The essential Duchamp
'The essential Duchamp' celebrates the legendary work of artist and provocateur Marcel Duchamp
Friday 26 April, 2019
More than a century after Marcel Duchamp’s (1887–1968) readymade Fountain was rejected from display in New York and over five decades since the last significant exhibition of his work came to Australia, the Art Gallery of New South Wales presents The essential Duchamp. This must-see exhibition from the Philadelphia Museum of Art also marks the 50 year anniversary of the artist’s death.
The essential Duchamp is the most comprehensive survey of the art and life of Duchamp ever to be seen in the Asia Pacific region, bringing together over 125 works from the Philadelphia Museum of Art’s world-renowned collection. The travelling exhibition began in 2018 and concludes its tour at the Art Gallery of NSW in Sydney, following on from the Tokyo National Museum, Japan and the National Museum of Modern and Contemporary Art in Seoul, Korea.
Dr Michael Brand, director of the Art Gallery of NSW, said The essential Duchamp features work spanning the artist’s six-decade career, exploring Duchamp’s formative years alongside iconic works and key documentary materials.
“Tracking the achievements of Marcel Duchamp is to map some of the most seismic shifts in 20th century art history. The essential Duchamp reveals the life and work of an artist whose provocative and unorthodox approach dramatically expanded the possibilities for making art.
“Duchamp began building his reputation as a major disruptor of the art world when he exhibited Nude Descending a Staircase (No.2) 1912 at the 1913 Armory Show in New York. Yet, even as this magnificent and innovative take on Cubism established his name, Duchamp’s relentless efforts to challenge conventions saw him abandon painting and embark into uncharted artistic territory including the legendary readymades and the development of Rrose Sélavy, his female alter ego,” Brand said.
“The Philadelphia Museum of Art holds the world’s largest and most significant collection of Duchamp’s work together with an incomparable library and archival holdings relating to the artist, making The essential Duchamp a rare opportunity to experience his work in depth,” Brand added.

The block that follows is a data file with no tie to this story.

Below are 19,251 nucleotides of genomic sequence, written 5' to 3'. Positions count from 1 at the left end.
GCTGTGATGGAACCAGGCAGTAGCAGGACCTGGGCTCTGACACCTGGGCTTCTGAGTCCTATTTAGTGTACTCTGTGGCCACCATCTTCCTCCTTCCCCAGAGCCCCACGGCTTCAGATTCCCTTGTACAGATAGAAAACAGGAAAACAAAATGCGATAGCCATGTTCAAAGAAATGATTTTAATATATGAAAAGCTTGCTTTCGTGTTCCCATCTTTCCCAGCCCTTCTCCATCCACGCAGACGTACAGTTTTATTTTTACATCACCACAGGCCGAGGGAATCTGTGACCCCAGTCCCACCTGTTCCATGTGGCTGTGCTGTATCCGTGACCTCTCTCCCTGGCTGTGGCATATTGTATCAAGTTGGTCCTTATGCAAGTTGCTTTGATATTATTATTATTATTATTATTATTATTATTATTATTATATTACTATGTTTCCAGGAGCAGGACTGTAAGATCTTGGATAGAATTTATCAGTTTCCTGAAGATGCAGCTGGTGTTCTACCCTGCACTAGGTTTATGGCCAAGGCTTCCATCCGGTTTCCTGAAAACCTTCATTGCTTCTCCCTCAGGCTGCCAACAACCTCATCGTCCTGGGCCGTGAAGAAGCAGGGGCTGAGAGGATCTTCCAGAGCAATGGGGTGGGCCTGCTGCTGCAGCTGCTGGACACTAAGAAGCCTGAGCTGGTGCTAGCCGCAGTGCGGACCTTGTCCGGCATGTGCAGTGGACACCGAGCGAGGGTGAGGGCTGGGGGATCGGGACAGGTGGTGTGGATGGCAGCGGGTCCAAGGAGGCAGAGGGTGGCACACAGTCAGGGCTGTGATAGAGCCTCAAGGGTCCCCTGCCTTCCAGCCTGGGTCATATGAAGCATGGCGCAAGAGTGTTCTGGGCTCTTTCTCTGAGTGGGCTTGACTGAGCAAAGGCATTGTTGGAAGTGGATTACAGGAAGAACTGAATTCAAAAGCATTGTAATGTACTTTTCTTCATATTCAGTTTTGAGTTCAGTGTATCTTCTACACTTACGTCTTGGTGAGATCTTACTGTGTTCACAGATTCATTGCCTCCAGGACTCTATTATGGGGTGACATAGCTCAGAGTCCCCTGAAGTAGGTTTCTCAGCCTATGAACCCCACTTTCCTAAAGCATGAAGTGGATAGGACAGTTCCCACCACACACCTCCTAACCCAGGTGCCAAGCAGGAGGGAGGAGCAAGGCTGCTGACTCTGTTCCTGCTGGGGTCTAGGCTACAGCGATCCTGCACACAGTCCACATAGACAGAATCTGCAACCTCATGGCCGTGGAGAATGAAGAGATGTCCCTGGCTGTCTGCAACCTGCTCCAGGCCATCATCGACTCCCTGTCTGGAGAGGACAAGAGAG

Timothy Rub, George D. Widener director and CEO of the Philadelphia Museum of Art said the Museum is proud to partner with the Art Gallery of NSW for a second time to bring another ambitious and innovative exhibition to Sydney, following the success of America: painting a nation in 2013.
“The gift of the Louise and Walter Arensberg collection in 1950, with its great concentration of works by Duchamp, was a landmark event in the history of the Philadelphia Museum of Art establishing it as a world renowned destination for modern art. We are delighted to share it with new audiences in the Asia-Pacific region.
“Duchamp’s reputation has never stood higher than it does at present among artists working around the world. Fifty years after his death the passage of time has seemed only to clarify and to strengthen the argument that his work represents an inflection point in the history of art, the significance of which has not been fully appreciated,” Rub said.
Dr Matthew Affron, exhibition curator and Muriel and Philip Berman curator of modern art at the Philadelphia Museum of Art, said The essential Duchamp tells the story of Duchamp’s making and unmaking as a painter, revealing an influence that continues to resonate.
“Duchamp’s legend has proliferated internationally. His impact is seen today in artists’ engagement with multiples and facsimiles, in critical reflection on the display of art in galleries and museums, and in work that deals with commodity culture or explores the connections between gender, sexuality, and art.
“Duchamp wanted to exclude his personal taste and the technical skill of his hand from his work in order to make ideas paramount and bring forward the intellectual value in art. The essential Duchamp explores his insistent pursuit of independence and freedom in both art and life,” Affron said.
Nicholas Chambers, exhibition coordinating curator and senior curator of modern and contemporary international art at the Art Gallery of NSW, said the exhibition is unprecedented in Australia due to the depth and breadth of the representation of Duchamp’s career.
“From his early paintings as a teenager to his portable museums of miniatures late in life, and including important works that have not before been seen in the Asia Pacific region such as Portrait of Dr. Dumouchel 1910, Sonata 1911, and Chocolate Grinder (No. 2) 1914, this exhibition offers rare insights into the development of both Duchamp’s art and his enigmatic persona,” said Chambers.
The essential Duchamp is accompanied by a richly illustrated publication which tells the artist’s story through four key periods. Written by exhibition curator Matthew Affron with additional contributors: Cécile Debray, director at the Musée de l’Orangerie, Paris; Alexander Kauffman, Andrew W. Mellon–Anne d’Harnoncourt Postdoctoral Curatorial Fellow, Philadelphia Museum of Art; Michael R. Taylor, chief curator and deputy director for art and education, Virginia Museum of Fine Arts, Richmond and John Vick, collections project manager, Philadelphia Museum of Art.
The essential Duchamp is organised by the Philadelphia Museum of Art. The international tour has been made possible by the Terra Foundation for American Art.
until 11 Aug 2019
Art Gallery of New South Wales
Art Gallery Road, The Domain, Sydney
Tickets can be used once, anytime the exhibition is open.
$48 family (2 adults + up to 3 children)
$8 child/youth (5-17 years)
Free for children under 5
$2 transaction fee applies online
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Gallery Pass ticket offer
Archibald, Wynne and Sulman Prizes 2019 and The essential Duchamp
$7 student (booked school groups)
Tel 02 9225 1671